And, it really, seriously needs to be emphasized, Moore doesn't get enough credit for his persistent positive portrayals of sexuality. Watchmen has Laurie and Dan in the owlship, which ends up being about not only sex, but also Dan reclaiming an important part of his identity in the process. V for Vendetta has "Valerie", which still makes me cry a little when I read it or even think about it. Swamp Thing had "Rite of Spring", which remains one of the single most amazing issues ever published by the Big Two. And so on.

And, finally, I'm not entirely uncritical of Moore; although I've got most of his work, I've skipped over some of the work-for-hire stuff that he did for Image because it doesn't interest me (and, honestly, some of it doesn't seem to have particularly interested him), and I still wince a little when I think of Brought to Light; I'd much rather have had Moore and Sienkiewicz put out another chapter of Big Numbers than have had them illustrate someone's woo-woo conspiracy theory. (Not that there isn't a bit of the woo in From Hell, but that book's virtues heavily outweigh it.) And even WRT his portrayals of sexuality, there are some parts of Lost Girls that are highly problematic, to put it mildly, and probably didn't warrant inclusion. But, you know, nobody bats a thousand.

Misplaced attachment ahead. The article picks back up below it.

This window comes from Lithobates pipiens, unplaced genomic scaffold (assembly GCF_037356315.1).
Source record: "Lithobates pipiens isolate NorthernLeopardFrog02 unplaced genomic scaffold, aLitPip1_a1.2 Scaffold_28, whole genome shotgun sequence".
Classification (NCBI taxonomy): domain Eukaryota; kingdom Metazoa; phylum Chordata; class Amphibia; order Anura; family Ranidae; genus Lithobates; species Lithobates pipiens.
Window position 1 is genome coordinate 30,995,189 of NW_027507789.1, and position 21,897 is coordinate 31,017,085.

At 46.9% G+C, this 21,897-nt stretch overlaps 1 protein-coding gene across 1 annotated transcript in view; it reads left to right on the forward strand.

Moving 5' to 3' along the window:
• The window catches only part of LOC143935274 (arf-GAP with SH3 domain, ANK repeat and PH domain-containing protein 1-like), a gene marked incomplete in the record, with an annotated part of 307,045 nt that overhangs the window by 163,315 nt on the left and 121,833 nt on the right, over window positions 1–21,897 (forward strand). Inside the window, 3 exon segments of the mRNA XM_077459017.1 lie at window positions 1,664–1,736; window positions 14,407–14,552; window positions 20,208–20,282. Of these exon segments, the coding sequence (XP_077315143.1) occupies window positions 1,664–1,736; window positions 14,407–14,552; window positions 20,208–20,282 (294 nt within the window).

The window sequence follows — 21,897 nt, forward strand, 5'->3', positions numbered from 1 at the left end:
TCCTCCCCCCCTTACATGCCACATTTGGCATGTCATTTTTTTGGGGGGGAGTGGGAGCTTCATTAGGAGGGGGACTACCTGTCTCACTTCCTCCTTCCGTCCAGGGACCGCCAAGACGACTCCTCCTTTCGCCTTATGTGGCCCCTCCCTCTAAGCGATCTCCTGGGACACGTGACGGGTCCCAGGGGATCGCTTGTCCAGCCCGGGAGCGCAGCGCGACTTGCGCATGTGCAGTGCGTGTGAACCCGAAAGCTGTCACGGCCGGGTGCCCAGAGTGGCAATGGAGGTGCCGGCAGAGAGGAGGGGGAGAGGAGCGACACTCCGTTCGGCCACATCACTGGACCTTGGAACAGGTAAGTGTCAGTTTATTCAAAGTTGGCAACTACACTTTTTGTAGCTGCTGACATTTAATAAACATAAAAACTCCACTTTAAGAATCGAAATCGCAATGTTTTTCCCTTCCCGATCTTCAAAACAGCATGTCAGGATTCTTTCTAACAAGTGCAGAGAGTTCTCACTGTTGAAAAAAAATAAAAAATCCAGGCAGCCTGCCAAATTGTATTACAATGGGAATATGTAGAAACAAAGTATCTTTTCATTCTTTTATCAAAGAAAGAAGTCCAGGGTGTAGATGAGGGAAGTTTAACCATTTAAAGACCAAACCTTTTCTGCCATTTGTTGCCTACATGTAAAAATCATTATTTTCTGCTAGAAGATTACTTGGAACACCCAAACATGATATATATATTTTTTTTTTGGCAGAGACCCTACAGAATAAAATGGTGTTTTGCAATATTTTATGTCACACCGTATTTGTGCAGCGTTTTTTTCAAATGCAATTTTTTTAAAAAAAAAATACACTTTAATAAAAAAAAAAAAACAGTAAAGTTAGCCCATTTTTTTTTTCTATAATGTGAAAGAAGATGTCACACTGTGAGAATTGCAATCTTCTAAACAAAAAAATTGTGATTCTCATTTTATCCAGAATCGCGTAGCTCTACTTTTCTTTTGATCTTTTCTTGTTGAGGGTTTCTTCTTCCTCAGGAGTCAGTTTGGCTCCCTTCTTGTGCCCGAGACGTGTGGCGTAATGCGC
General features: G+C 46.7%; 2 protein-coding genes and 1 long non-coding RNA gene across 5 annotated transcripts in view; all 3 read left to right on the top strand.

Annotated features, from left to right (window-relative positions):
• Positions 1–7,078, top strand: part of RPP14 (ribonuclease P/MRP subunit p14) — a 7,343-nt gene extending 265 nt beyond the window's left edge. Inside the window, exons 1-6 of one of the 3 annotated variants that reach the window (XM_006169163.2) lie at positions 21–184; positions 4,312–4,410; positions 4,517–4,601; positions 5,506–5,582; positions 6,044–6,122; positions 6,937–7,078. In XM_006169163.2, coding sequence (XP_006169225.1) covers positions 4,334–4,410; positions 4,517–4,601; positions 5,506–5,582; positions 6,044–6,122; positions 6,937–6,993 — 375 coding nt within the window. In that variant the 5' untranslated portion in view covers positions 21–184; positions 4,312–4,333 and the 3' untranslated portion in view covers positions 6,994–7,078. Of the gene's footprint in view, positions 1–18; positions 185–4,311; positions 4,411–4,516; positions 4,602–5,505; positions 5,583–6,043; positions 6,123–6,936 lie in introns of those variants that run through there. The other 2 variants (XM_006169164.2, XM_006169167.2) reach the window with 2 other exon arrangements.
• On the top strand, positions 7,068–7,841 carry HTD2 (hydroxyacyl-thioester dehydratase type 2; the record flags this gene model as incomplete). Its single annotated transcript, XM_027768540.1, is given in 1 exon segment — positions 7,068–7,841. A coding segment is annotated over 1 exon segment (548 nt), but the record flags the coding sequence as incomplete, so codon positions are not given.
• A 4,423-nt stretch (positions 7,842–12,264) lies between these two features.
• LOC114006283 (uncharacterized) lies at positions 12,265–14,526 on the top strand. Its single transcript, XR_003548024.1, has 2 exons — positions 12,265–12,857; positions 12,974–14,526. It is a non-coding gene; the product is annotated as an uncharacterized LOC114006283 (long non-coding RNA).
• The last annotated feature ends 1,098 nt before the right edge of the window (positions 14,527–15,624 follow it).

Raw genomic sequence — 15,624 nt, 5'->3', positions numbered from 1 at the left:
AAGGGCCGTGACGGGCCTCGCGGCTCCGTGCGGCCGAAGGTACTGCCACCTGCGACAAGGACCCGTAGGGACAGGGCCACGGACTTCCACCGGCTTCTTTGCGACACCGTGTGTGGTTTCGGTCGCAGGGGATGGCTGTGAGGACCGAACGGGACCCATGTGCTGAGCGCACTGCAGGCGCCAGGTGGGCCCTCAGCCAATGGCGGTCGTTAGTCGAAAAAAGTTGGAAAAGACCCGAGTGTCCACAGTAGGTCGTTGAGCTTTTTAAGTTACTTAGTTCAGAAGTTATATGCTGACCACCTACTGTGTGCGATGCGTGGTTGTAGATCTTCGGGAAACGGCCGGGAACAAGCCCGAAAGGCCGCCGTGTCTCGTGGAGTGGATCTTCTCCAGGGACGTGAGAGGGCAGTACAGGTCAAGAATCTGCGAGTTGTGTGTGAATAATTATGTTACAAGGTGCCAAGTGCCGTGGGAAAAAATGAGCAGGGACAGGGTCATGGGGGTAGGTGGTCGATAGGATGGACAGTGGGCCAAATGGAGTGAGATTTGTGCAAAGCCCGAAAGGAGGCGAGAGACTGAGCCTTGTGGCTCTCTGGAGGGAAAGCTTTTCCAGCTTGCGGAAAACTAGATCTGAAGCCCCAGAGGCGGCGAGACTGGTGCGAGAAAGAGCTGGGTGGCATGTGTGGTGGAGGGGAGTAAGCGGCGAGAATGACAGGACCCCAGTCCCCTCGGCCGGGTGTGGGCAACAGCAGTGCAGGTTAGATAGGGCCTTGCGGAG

Date: 2012-03-30 06:06 pm (UTC)
michael_ellis_day: (Default)
From: [personal profile] michael_ellis_day
This. I loved the first two volumes, then started to feel strong misgivings when Black Dossier took one of my childhood icons of liberated female empowerment, Emma Peel, and made her a naive and helpless pawn in order to build up Mina still more. When Century took a powerful symbol of female anger and retribution, Pirate Jenny, and turned her into a naive and helpless rape victim, I started to wonder why the point of the story seemed to be "None of these characters is as awesome or impressive as you thought they were. Why did you ever like them?"

Also, at some point, doesn't he run the risk of turning into another Andrew Breitbart?

Date: 2012-03-30 01:35 pm (UTC)
mrstatham: (Default)
From: [personal profile] mrstatham
I wasn't an entirely huge fan of the 1969 edition, but I'm actually quite looking forward to this, somehow. I like that Moore is starting to bring back in references from the Black Dossier, given that the police all seem to be sporting insignia akin to those from the OGN.

I think it's also important to bear in mind, in some respects, that the world of LOEG is not the same as ours. They suffered through the fascist Orwellian stuff from 1948 to some point in the 50's, so I imagine that the entire free-love/hippie movement or whatever must have been absolutely huge - which means the aftermath would be incredibly harsh. So it's going to be interesting to see just how bleak the story gets.

I also hope that Moore continues with LOEG, in time. The Almanac of Volume 2 and bits and pieces of the Black Dossier suggested dozens of story opportunities.

Date: 2012-03-30 04:17 pm (UTC)
shadowpsykie: Terra is Scared (TerraTerror)
From: [personal profile] shadowpsykie
i find that Moore is hit and miss with me. he is either REALLY REALLY GOOD... or Bat shit crazy